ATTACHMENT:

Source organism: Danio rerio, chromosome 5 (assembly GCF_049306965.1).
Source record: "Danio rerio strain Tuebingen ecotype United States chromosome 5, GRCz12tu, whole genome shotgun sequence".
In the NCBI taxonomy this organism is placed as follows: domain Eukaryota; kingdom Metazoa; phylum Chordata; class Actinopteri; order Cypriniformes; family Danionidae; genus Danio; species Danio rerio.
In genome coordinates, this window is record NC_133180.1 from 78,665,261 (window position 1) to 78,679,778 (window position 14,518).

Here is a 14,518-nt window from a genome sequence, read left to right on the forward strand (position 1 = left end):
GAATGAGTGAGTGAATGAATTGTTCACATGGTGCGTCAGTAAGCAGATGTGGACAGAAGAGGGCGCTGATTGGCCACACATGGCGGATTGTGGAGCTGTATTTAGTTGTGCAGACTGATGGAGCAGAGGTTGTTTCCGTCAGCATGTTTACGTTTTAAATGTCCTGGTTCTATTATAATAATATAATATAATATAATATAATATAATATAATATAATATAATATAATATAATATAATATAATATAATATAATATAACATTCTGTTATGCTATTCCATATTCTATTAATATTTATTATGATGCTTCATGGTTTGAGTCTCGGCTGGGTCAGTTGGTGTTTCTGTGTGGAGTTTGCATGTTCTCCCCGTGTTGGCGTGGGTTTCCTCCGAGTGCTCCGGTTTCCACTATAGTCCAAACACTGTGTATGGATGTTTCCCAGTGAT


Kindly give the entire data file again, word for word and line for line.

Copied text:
Source organism: Danio rerio, chromosome 5 (assembly GCF_049306965.1).
Source record: "Danio rerio strain Tuebingen ecotype United States chromosome 5, GRCz12tu, whole genome shotgun sequence".
In the NCBI taxonomy this organism is placed as follows: domain Eukaryota; kingdom Metazoa; phylum Chordata; class Actinopteri; order Cypriniformes; family Danionidae; genus Danio; species Danio rerio.
In genome coordinates, this window is record NC_133180.1 from 78,665,261 (window position 1) to 78,679,778 (window position 14,518).

Here is a 14,518-nt window from a genome sequence, read left to right on the forward strand (position 1 = left end):
GAATGAGTGAGTGAATGAATTGTTCACATGGTGCGTCAGTAAGCAGATGTGGACAGAAGAGGGCGCTGATTGGCCACACATGGCGGATTGTGGAGCTGTATTTAGTTGTGCAGACTGATGGAGCAGAGGTTGTTTCCGTCAGCATGTTTACGTTTTAAATGTCCTGGTTCTATTATAATAATATAATATAATATAATATAATATAATATAATATAATATAATATAATATAATATAATATAATATAATATAATATAACATTCTGTTATGCTATTCCATATTCTATTAATATTTATTATGATGCTTCATGGTTTGAGTCTCGGCTGGGTCAGTTGGTGTTTCTGTGTGGAGTTTGCATGTTCTCCCCGTGTTGGCGTGGGTTTCCTCCGAGTGCTCCGGTTTCCACTATAGTCCAAACACTGTGTATGGATGTTTCCCAGTGAT